• Ford Oxaal

          Thanks for your reply, but not sure you get what I was trying to say — probably my fault. Freedom is ability (in my special parlance I am using here). Say I enjoy watching people die, and I have the ability to kill you. If society had not yet discovered that it is mutually beneficial not to kill another, then I could exercise my freedom (without worrying about the law coming after me). But a society with greater liberty (a more advanced society) would come to the realization that it is mutually beneficial (reciprocal) to restrict the freedom / ability to kill for pleasure. That society trades off freedom for liberty — it recognizes only those freedoms which are reciprocal — go both ways — the same for everyone. The purpose of government is to discover the greatest scope of liberty (and not let it degenerate into license).

          • supineny

            Well, I think you are distinguishing between freedoms in the absolute sense and freedom according to the law.

            And I think you’re getting into the issue of ‘freedom for who?’ If you’re free to park in front of my house, then unfortunately I’m not free to park there any time I want. Really the same issue as your example with murder — if you’re free to murder me, I’m not free to walk around safely. But that’s what civilizations and laws are all about — resolving conflicting interests by dispensing privileges and limitations. No one is completely free. It’s like that line, “Your freedom ends the instant you say, ‘I love you.’” And that’s kind of a colorful example, but in a sense ir’s right — as soon as you start circumscribing your actions to benefit someone else, you are giving up, perhaps happily and voluntarily (perhaps not!), some freedom.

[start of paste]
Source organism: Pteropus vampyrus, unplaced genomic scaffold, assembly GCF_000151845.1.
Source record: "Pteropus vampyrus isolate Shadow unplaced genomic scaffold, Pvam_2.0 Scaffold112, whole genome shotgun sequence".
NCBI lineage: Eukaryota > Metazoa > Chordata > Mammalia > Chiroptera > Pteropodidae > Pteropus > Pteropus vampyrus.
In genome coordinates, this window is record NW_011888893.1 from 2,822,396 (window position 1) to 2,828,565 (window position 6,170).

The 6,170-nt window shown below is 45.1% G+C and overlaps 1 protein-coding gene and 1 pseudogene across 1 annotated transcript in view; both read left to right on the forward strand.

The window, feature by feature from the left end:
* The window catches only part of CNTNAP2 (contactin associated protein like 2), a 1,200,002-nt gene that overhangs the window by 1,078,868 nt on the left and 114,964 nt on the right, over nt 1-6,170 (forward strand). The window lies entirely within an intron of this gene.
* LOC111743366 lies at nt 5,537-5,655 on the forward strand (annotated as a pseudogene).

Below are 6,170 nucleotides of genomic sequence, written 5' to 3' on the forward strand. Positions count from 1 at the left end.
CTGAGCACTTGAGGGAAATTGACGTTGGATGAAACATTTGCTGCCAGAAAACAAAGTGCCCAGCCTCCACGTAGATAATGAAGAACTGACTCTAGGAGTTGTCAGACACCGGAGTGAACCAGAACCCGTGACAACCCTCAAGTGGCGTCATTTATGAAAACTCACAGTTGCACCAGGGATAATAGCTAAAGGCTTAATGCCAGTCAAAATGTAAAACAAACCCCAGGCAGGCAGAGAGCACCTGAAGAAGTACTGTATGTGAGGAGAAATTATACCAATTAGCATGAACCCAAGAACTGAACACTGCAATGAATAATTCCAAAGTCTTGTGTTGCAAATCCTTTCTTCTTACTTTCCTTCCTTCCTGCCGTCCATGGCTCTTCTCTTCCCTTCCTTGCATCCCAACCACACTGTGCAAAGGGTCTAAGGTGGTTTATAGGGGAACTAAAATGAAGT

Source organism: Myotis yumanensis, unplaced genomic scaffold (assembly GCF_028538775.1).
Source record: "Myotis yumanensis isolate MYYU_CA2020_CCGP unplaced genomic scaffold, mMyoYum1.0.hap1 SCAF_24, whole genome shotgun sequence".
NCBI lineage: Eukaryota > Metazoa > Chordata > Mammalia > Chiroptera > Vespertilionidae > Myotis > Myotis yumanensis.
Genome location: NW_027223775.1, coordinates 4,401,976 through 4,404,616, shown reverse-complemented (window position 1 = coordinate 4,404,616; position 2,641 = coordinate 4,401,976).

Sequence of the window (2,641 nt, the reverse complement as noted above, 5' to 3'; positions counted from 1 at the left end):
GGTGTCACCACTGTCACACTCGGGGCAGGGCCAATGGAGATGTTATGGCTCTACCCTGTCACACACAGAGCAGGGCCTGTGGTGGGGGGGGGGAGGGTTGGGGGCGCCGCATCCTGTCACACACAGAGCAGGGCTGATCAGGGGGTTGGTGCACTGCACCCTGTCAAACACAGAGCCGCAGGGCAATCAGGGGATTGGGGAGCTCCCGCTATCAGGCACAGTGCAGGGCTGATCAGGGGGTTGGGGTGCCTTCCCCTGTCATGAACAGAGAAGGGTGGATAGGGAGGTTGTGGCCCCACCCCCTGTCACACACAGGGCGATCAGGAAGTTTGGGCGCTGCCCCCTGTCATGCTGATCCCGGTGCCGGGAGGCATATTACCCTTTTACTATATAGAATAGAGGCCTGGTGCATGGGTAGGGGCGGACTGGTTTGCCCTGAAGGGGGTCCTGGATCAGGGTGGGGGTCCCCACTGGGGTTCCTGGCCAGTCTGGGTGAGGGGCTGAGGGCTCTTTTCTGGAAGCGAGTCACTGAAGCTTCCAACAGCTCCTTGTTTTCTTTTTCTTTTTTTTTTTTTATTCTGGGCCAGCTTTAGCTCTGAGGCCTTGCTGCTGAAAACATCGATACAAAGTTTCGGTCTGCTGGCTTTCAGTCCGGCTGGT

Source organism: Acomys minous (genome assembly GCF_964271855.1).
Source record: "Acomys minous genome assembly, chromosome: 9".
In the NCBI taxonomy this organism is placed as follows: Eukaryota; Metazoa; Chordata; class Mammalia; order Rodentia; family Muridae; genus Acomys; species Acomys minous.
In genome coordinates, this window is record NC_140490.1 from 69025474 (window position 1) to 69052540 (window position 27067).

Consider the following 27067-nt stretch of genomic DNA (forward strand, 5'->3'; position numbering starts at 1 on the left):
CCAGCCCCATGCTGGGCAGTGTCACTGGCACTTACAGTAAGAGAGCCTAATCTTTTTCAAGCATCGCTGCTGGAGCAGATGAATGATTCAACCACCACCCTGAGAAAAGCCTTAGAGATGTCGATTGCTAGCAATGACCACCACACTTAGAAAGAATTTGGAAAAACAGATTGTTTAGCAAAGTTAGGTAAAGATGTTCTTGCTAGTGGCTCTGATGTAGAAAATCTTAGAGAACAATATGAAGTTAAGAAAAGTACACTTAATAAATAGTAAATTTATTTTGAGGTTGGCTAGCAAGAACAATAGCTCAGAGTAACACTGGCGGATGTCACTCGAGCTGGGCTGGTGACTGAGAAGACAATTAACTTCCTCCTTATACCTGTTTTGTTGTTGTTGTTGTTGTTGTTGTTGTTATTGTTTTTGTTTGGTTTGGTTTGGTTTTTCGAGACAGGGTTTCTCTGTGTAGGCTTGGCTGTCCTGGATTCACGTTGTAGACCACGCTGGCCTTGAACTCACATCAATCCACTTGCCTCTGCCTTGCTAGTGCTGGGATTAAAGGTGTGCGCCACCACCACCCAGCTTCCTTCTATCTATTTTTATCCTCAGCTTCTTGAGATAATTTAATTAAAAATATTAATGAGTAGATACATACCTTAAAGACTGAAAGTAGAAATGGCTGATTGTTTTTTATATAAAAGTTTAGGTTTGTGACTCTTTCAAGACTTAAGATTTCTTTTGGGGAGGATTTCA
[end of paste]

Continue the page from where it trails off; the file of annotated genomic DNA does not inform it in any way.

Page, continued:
There are few (or maybe no) instances in a society where everyone is absolutely free. Civilization is about forging the compromises that allow us to get along. Laws are about making clearer what the compromises are so that can avoid disputes and conflicts.

            not to unduly harry you, but what, then, is ‘license’? I’ve got one for my car, it is the permission of an authority for me to do something.

            • Ford Oxaal

              License in the sense I was using the term means “lack of due restraint — excessive freedom” (American Heritage Dictionary).

              • supineny

                i see.

          • musicacre

            Wow! that was really good! My kids should read this!:)

            • Ford Oxaal

              THanks! Maybe they should try the whole philosophy: if you go on google play, and search on “common sense shaw” a book with a black cover comes up — I published this recently to google play — this is by G. B. Shaw’s GG nephew. I can’t understand how well the google play thing works, but there it seems to be!

    • supineny

      Well, I think I’m starting to see patterns here at Crisismagazine.

      One is that Aristotle gets mentioned fairly frequently. A secular figure, perhaps he is meant to address the secular world with something it might respect? Very progressive. What next? Sartre? Foucault? Maybe not so much, but oh yeah, Aristotle. Wasn’t it by his primitive (and later recognized as baseless) theories of physics that ‘transubstantiation’ was defended as reality, not symbol? I guess the church has never ceased to be grateful to this ancient sage for some secular nonsense they could use to defend their theological insistence.